The center of mass of the bike+rider wants to keep moving forward (Newton's first law)

Since the center of mass is higher on the bike - when it goes forward the bike pivots around the point where the front wheel sticks to the road.

Imagine attaching a string to the middle of the wooden block and pulling it forward, while having the front wheel stuck to the ground.

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Excellent answer. Short, correct, easy to understand. –  Beska Dec 13 '12 at 18:48
The center of mass could be lower than the front axle and the bike would still pivot around the contact point between front wheel and road. –  ndim Dec 13 '12 at 22:16
@ndim - yes, I had originally talked about brakes and the axle as the pivot then changed it. It's now a bit wrong - will fix. –  Martin Beckett Dec 13 '12 at 22:49
Of course, the front wheel friction needs to be large enough to actually deliver the required horizontal decelerating forces. –  ndim Dec 13 '12 at 22:56
@ndmi - or you need to hit a rock! –  Martin Beckett Dec 13 '12 at 23:06

The hard way is to draw a free-body diagram of the bicycle, in which all the forces acting on it are made plain: the force of gravity acting through its center of mass, the force of friction from braking, and so on.

The cheat method is to visualize the bicycle in an accelerating frame of reference, and then to pretend that the acceleration is just a form of gravity. Under Newtonian physics, acceleration is not distinguishable from gravity.

For instance if you are standing on a train which accelerates, then you simply tilt forward, as if you were standing on a slope. It feels exactly as if gravity has increased and slanted.

So the reason the rear wheel lifts is because, since you are decelerating, it is as if you are cycling down a steep slope (on a planet where gravity is a little big greater than that of Earth, but that is irrelevant). If you're on a slope facing downhill, your bike is tilted forward, so that its center of gravity is shifted so that it is more above the front wheel, rather than the rear.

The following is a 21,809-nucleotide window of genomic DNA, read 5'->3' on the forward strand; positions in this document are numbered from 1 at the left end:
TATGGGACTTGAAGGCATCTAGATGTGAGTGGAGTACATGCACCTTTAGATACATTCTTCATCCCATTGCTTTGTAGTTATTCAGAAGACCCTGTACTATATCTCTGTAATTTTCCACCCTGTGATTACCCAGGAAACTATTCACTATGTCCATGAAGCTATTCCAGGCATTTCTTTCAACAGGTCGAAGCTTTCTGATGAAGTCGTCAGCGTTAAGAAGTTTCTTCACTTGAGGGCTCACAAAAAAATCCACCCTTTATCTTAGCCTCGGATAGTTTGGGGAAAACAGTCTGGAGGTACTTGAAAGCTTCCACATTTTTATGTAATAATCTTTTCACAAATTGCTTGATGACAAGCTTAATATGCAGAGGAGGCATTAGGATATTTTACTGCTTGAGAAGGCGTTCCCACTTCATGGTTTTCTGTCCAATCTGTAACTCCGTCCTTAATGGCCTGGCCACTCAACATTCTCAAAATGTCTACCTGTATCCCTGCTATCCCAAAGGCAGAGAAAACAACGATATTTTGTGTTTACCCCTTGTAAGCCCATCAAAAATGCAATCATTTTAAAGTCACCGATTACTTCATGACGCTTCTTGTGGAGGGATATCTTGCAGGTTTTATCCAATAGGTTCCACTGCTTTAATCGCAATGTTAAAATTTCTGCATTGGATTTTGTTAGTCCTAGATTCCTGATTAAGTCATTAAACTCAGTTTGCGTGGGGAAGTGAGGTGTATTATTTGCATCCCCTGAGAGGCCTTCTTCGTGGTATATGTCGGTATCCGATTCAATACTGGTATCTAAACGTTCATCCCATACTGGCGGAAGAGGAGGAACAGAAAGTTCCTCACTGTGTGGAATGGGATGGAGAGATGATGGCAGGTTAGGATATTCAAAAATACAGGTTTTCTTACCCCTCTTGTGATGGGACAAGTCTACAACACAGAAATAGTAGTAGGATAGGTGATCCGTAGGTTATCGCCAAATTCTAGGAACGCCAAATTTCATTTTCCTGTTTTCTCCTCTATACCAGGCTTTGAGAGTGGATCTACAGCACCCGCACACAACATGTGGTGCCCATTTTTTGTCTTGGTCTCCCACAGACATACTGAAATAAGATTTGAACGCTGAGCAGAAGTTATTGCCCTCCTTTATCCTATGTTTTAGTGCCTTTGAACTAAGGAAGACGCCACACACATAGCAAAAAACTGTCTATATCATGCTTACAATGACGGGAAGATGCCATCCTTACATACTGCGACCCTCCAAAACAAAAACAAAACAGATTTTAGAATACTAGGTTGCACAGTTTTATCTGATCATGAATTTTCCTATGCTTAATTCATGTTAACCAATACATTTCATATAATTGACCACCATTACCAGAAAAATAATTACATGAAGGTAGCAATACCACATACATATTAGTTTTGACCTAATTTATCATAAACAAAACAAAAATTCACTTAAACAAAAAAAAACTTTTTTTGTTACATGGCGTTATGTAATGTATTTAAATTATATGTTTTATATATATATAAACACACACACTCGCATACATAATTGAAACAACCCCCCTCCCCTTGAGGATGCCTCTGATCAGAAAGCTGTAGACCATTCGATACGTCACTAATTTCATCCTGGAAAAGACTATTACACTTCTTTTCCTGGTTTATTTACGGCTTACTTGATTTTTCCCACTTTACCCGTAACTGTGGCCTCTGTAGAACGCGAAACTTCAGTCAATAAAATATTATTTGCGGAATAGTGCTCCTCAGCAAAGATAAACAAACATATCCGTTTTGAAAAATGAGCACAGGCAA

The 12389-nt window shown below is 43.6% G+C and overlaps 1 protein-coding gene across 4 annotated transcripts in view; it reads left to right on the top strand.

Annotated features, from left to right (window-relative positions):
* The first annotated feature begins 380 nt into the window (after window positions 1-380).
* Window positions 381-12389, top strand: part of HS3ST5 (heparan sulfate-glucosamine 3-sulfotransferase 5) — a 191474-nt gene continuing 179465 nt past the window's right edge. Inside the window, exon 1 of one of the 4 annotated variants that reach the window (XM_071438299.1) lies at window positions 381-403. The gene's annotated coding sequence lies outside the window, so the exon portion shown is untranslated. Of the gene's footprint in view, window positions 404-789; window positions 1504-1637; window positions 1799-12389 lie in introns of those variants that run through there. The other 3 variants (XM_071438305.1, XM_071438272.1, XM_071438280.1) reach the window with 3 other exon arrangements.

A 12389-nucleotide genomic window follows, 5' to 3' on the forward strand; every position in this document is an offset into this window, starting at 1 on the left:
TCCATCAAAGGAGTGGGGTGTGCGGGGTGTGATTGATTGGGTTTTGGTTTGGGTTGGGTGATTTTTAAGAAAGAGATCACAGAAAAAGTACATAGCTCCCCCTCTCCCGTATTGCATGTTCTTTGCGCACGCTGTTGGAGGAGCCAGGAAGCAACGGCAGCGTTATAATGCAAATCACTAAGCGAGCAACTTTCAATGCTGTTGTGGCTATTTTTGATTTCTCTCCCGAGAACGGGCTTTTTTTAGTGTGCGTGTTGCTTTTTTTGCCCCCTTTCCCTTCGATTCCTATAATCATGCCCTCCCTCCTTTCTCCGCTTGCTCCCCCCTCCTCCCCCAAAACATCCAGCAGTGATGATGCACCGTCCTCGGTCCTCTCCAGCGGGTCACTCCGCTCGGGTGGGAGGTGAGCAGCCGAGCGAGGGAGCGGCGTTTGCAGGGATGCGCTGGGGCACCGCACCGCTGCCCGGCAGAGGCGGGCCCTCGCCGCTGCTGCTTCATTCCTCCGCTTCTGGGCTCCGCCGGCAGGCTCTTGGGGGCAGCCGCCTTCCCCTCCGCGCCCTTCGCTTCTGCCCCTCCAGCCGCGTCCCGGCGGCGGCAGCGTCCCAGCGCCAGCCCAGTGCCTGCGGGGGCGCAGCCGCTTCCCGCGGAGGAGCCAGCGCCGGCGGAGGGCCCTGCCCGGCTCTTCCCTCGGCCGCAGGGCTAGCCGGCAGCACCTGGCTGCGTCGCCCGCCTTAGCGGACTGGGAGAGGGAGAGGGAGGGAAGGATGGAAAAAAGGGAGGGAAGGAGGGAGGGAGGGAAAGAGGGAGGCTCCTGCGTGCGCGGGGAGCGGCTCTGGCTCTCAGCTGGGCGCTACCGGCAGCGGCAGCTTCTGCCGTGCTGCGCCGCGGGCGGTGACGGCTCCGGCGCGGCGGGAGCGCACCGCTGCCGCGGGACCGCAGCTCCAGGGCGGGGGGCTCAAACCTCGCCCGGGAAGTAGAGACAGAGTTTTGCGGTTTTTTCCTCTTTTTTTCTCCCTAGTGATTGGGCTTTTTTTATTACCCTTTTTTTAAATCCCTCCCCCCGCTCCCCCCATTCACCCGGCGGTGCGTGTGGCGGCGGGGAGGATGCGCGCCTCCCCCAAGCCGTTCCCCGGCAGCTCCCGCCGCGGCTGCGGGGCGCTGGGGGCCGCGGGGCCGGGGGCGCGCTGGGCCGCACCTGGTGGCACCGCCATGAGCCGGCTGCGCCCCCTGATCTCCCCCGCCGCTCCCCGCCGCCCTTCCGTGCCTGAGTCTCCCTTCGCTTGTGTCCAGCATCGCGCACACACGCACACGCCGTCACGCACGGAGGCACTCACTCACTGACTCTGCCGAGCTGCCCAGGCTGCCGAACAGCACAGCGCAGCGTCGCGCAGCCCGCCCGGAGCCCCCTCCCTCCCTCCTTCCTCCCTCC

If the tilt is sufficiently pronounced, your center of gravity will move ahead of the front wheel, and at that point, the rear wheel will lift.

While that force still acts through the base of support, the rear wheel will not lift. However, there is also the question of how much support comes from the rear versus the front wheel. Even before the rear wheel lifts, "weight transfer" takes place to the front wheel. The bike and rider are supported more by the front than the rear wheel, because the imaginary force acting through the center of mass intersects the imaginary support base closer to the front wheel than to the rear wheel. This weight distribution toward the front limits the effectiveness of brakes on the rear wheel, since brakes can only work to the extent that the wheel can develop friction against the road. Also, it means that you can never brake so hard using the rear brake alone that the bike will tilt. As soon as it is close to the verge of tilting, the braking power is lost: an example of stabilizing negative feedback.